April 16, 2018 / by Charles S. Konigsberg

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Legislative and Regulatory Watch List:

  • FY 2019 Budget Resolution:  Contrary to previous comments, House Budget Chairman Steve Womack said his committee will write a 2019 Budget Resolution.
    • He indicated the Resolution will focus on entitlement cuts — which is likely a non-starter in the Senate.  The Budget Resolution requires House-Senate concurrence.
  • 2018 Farm Bill:  Chairman Conaway introduce the Agriculture and Nutrition Act on April 12, 2018.
  • Medicaid work requirements: 
  • Health care rule changes – impact on consumers: 
  • FY’18 Rescission Bill Unlikely:  White House officials and House GOP leaders have discussed “rescinding” some of the non-defense discretionary funding in the just-passed omnibus spending bill for FY’18, but such a measure would be unlikely to pass the Senate.  Rescission bills are filibuster-proof, but bringing a rescission bill to the Senate Floor would be certain to scuttle negotiations on FY 2019 appropriations, where bipartisan support is required. Background on rescission bills.
  • DACA remains an urgent issue, with 700,000 young people protected from deportation only by Federal District Court injunctions temporarily halting the Trump Administration’s termination of the program. The political impasse over a legislative solution continues.  Background on DACA.
  • Financial Regulation:  The House and Senate remain on separate tracks.
    • The fin-reg bill passed by the Senate with bipartisan support raises the SIFI threshold (regulation of systemically important financial institutions) and provides some regulatory relief for small community banks and credit unions, but leaves most of Dodd-Frank (including the CFPB) intact.
    • The House legislation would repeal Dodd-Frank — an approach that has no chance of passing the Senate.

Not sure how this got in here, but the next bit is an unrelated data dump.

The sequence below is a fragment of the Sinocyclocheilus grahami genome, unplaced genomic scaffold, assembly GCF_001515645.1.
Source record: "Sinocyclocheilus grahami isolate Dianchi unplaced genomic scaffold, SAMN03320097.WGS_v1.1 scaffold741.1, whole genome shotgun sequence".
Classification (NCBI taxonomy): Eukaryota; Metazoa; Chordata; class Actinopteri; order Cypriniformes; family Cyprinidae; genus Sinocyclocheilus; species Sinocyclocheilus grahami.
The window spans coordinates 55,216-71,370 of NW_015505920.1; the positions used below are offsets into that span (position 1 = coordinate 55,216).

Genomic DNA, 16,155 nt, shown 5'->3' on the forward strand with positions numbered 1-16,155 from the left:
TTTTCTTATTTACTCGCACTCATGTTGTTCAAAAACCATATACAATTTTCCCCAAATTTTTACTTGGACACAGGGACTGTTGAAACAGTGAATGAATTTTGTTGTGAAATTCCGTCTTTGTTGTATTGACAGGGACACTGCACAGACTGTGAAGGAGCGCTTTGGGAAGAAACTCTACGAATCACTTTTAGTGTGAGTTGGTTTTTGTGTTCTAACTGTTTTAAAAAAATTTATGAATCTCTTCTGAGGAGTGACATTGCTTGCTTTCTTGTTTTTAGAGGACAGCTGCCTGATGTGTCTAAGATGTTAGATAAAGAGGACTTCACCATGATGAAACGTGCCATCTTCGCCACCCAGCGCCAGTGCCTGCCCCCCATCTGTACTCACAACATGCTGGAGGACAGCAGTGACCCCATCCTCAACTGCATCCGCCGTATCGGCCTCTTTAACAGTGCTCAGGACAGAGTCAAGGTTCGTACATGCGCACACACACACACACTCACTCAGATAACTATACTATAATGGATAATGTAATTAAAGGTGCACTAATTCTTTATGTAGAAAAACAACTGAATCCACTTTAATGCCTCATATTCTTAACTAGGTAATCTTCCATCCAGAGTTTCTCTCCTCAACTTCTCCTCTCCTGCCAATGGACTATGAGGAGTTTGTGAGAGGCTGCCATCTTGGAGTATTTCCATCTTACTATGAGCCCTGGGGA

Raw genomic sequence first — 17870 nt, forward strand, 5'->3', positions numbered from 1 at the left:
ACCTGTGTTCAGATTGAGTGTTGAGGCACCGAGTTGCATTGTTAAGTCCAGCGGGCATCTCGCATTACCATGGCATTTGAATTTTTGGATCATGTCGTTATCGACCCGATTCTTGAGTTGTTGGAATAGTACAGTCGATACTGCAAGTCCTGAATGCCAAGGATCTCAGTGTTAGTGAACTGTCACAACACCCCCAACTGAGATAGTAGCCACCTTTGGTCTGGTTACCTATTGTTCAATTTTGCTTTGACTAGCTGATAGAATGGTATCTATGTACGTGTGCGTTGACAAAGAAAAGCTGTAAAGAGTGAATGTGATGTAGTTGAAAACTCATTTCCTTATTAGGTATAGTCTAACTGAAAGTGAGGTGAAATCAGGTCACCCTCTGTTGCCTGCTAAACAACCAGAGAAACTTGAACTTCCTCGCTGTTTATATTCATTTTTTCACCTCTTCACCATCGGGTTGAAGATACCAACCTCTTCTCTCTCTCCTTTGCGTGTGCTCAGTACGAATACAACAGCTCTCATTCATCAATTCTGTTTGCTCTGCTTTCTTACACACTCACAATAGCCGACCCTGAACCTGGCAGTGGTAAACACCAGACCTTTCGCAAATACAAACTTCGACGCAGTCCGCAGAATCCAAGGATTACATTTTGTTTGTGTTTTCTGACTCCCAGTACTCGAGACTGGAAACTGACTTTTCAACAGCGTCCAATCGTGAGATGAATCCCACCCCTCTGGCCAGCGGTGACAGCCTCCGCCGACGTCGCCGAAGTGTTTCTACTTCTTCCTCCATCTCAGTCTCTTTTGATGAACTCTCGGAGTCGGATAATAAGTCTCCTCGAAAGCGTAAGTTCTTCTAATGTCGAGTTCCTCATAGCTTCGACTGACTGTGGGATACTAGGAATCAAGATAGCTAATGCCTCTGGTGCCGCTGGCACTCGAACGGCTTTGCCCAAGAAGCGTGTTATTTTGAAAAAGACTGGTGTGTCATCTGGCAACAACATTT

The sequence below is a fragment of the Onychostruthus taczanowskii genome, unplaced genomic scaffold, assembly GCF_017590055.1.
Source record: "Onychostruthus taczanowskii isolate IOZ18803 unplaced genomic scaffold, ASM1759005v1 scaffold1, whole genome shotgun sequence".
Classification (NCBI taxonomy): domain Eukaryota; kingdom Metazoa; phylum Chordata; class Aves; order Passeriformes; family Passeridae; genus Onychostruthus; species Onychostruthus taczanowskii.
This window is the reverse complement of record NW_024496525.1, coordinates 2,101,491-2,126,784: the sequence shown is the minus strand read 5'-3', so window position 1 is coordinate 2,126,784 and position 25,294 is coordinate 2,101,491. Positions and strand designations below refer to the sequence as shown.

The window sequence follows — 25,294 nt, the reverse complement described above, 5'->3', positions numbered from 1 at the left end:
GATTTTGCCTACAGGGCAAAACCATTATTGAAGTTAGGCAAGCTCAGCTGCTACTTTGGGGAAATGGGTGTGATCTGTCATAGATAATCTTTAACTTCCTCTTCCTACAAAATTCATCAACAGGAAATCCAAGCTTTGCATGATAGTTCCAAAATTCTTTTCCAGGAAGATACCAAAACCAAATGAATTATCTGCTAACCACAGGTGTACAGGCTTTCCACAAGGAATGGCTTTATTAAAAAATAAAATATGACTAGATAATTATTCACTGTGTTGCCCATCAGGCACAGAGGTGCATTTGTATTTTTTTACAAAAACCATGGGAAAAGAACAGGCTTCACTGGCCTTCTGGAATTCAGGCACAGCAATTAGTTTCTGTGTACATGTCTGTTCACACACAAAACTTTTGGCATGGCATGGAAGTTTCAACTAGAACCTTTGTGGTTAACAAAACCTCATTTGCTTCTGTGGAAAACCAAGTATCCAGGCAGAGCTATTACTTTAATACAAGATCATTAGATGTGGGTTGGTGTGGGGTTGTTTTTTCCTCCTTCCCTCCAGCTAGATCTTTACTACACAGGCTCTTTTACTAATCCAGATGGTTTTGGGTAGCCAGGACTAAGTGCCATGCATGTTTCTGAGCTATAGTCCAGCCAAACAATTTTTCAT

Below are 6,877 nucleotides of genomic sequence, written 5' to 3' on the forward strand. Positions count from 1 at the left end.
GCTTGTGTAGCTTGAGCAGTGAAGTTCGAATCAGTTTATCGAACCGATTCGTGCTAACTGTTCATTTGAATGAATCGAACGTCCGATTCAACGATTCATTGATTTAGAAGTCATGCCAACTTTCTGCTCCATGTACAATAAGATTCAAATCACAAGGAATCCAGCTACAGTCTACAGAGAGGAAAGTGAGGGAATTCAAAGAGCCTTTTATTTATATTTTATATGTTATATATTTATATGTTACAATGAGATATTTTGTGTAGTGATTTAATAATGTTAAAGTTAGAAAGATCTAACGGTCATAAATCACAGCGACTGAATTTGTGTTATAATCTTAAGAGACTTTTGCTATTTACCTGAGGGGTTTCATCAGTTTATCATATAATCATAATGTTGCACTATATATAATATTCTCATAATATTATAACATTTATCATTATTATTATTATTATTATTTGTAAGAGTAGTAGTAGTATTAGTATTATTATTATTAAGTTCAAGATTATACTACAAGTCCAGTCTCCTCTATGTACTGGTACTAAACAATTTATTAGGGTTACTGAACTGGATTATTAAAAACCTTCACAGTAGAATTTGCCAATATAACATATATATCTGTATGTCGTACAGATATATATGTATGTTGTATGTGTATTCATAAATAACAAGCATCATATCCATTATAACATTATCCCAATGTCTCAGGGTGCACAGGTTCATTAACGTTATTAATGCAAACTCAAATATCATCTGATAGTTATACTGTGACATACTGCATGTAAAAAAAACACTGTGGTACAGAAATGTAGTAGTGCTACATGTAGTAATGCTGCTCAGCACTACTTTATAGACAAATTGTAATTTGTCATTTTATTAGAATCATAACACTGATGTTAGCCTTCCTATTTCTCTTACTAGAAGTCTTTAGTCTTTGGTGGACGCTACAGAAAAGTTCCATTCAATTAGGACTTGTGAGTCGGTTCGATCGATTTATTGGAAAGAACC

• Background
  • BBA Rejected:  H.J.Res. 2, the Balanced Budget Constitutional Amendment, failed to get the required 2/3 vote on Thursday, 233-184.
  • Major action on infrastructure has dropped off the 2018 agenda. 
    • The White House planclaiming that $200 billion in federal funds would leverage $1.5 trillion in spending by assuming State, local, and private sector investments that would not otherwise occur, gained little traction on Capitol Hill and the Administration’s point person on infrastructure left the White House in early April.
    • Senate Democrats’ “Jobs & Infrastructure Plan to invest $1 trillion of federal resources in infrastructure — paid for by rolling back parts of the 2017 tax cuts — has no support among Republicans.
    • More on Infrastructure…

Omnibus Appropriations Act:

CBO Report Projects Trillion-Dollar Deficits, Debt Rising to 100% of GDP, Interest Payments Nearing $1 Trillion per Year

  • On Monday, the Congressional Budget Office (CBO) released its annual budget and economic projections, portending danger to the U.S. economy from unsustainable deficits.
  • Trillion Dollar Deficits:  Annual deficits, under current spending and revenue policies, are projected to exceed $1 trillion per year beginning in 2020, reaching $1.5 trillion in 2028 — and that’s assuming no recessions.